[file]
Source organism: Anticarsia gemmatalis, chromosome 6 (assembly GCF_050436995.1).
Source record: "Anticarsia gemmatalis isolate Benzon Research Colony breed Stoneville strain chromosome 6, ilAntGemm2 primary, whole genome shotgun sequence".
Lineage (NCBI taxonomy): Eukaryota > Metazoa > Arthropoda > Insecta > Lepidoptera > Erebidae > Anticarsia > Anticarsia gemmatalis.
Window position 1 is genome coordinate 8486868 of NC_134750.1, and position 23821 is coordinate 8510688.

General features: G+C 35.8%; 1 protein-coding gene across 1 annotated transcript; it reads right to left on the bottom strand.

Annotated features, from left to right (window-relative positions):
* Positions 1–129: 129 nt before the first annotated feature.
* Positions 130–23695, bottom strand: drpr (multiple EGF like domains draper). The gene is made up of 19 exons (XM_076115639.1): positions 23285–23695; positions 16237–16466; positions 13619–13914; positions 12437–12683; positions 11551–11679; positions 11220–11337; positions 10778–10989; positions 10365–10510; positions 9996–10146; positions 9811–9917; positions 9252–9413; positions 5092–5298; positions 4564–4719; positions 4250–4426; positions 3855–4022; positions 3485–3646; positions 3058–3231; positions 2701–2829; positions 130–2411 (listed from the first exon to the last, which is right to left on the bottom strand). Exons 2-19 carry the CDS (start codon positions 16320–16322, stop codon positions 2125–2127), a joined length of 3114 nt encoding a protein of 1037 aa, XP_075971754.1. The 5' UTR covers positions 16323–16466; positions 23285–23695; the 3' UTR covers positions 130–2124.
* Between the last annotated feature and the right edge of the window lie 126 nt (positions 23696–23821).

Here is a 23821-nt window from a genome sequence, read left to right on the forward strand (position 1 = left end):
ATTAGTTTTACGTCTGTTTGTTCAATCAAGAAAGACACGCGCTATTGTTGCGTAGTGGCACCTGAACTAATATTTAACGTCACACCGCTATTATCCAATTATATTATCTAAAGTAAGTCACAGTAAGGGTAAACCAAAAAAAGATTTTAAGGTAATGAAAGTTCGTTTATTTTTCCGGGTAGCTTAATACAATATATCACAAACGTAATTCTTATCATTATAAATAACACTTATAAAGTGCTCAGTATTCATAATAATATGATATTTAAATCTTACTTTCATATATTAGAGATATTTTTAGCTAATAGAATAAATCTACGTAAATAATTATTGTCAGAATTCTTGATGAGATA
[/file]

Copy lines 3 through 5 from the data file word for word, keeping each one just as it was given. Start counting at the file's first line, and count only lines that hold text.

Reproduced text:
Lineage (NCBI taxonomy): Eukaryota > Metazoa > Arthropoda > Insecta > Lepidoptera > Erebidae > Anticarsia > Anticarsia gemmatalis.
Window position 1 is genome coordinate 8486868 of NC_134750.1, and position 23821 is coordinate 8510688.

General features: G+C 35.8%; 1 protein-coding gene across 1 annotated transcript; it reads right to left on the bottom strand.